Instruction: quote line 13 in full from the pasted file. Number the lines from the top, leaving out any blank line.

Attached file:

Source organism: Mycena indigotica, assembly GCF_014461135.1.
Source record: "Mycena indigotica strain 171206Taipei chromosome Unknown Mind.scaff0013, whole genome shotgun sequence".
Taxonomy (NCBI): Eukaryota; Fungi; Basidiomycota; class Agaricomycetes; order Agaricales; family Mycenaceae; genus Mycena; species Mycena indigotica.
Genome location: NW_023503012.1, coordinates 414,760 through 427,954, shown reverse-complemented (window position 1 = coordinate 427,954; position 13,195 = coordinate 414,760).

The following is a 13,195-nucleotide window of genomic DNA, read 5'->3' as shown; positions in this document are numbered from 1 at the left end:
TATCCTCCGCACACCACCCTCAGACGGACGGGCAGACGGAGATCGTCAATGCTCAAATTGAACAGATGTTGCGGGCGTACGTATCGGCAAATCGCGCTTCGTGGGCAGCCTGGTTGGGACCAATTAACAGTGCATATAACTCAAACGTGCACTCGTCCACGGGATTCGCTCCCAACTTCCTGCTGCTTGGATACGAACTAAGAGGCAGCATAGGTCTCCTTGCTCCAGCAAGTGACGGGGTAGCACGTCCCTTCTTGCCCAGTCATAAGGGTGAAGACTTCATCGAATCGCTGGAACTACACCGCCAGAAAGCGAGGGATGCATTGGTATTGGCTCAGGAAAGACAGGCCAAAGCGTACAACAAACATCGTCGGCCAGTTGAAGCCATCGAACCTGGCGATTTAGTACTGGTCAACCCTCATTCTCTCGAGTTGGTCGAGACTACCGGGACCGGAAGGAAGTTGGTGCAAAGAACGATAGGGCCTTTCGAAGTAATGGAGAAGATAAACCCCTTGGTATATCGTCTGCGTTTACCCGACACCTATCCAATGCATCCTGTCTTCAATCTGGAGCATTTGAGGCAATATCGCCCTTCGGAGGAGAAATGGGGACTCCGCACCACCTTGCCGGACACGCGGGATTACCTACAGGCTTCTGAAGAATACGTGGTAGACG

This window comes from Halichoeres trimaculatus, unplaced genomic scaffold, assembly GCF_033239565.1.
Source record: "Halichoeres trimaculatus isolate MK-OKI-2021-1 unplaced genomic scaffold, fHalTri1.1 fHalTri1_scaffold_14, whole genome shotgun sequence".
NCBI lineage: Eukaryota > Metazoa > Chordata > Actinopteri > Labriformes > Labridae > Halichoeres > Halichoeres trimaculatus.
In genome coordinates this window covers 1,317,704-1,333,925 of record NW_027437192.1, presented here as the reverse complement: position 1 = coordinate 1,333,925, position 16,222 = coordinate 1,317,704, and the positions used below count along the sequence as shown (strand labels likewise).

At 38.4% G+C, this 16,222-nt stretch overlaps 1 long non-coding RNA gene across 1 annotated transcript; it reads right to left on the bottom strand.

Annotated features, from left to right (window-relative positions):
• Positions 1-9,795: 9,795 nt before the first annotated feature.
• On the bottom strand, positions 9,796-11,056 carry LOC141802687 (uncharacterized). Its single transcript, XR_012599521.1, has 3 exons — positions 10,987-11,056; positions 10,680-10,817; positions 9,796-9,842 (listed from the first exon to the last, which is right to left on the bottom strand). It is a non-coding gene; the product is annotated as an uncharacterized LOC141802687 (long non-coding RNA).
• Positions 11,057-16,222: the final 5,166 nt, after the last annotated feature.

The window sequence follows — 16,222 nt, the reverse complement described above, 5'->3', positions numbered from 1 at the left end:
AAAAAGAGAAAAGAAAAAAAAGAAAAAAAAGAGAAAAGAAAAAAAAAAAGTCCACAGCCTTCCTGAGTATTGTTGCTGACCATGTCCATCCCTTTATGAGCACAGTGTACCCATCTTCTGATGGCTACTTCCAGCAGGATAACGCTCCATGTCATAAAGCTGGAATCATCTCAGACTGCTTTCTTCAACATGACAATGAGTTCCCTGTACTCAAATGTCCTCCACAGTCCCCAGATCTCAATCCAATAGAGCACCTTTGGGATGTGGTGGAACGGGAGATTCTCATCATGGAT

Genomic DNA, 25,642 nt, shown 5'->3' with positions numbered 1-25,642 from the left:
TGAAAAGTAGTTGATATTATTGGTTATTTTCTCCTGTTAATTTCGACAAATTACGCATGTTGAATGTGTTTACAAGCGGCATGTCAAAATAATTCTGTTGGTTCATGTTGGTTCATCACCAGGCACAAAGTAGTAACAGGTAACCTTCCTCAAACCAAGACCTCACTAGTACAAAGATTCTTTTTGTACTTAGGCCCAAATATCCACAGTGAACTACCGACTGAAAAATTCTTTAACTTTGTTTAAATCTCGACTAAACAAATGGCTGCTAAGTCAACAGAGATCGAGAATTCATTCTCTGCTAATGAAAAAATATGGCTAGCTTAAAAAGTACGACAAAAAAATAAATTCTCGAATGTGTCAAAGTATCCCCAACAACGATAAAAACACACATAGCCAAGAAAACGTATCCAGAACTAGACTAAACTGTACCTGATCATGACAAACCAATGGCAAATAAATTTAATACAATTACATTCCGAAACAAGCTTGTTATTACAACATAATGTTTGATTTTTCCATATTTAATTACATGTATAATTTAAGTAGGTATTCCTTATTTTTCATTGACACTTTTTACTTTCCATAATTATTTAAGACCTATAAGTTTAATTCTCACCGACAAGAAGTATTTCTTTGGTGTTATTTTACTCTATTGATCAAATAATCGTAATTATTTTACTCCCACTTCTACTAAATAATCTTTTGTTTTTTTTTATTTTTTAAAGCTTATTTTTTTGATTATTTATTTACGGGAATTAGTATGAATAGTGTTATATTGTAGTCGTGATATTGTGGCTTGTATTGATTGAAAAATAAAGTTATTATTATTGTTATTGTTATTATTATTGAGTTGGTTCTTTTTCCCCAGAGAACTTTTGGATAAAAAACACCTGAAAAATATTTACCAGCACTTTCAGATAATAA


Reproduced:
• Positions 1-9,795: 9,795 nt before the first annotated feature.